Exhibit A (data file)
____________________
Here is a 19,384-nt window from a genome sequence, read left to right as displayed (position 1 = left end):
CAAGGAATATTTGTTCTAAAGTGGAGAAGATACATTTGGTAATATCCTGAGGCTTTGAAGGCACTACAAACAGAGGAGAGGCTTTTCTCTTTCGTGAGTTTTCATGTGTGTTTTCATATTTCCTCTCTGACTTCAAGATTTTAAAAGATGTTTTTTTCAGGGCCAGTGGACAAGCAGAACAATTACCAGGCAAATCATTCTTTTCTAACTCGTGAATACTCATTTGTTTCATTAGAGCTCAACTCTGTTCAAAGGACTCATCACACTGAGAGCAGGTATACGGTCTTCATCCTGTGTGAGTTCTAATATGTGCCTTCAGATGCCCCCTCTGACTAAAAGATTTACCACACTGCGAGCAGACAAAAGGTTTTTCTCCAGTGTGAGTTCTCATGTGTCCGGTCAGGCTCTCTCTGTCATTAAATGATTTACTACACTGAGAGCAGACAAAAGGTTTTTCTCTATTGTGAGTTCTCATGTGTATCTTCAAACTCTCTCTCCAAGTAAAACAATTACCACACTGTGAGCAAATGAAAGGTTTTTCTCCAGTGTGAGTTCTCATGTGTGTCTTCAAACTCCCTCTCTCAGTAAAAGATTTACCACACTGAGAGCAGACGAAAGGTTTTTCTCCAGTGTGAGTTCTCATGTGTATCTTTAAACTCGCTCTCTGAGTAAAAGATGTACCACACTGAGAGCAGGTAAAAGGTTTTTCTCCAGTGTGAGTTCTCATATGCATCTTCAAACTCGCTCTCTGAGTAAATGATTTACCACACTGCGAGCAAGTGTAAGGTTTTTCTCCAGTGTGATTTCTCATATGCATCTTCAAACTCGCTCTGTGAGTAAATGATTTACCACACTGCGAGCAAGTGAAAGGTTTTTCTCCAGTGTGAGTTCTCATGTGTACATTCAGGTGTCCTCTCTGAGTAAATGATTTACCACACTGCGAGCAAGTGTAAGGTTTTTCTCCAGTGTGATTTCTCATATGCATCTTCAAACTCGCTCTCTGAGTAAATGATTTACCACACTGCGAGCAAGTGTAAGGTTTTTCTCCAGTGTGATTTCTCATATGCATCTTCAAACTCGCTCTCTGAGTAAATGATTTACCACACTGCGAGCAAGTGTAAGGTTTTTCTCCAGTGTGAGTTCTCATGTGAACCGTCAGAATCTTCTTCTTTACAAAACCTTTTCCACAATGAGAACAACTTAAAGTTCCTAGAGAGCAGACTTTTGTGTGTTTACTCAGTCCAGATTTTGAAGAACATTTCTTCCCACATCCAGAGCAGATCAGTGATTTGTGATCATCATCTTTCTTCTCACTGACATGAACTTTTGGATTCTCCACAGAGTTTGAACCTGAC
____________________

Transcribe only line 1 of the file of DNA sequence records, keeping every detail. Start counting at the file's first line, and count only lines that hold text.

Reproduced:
Here is a 19,384-nt window from a genome sequence, read left to right as displayed (position 1 = left end):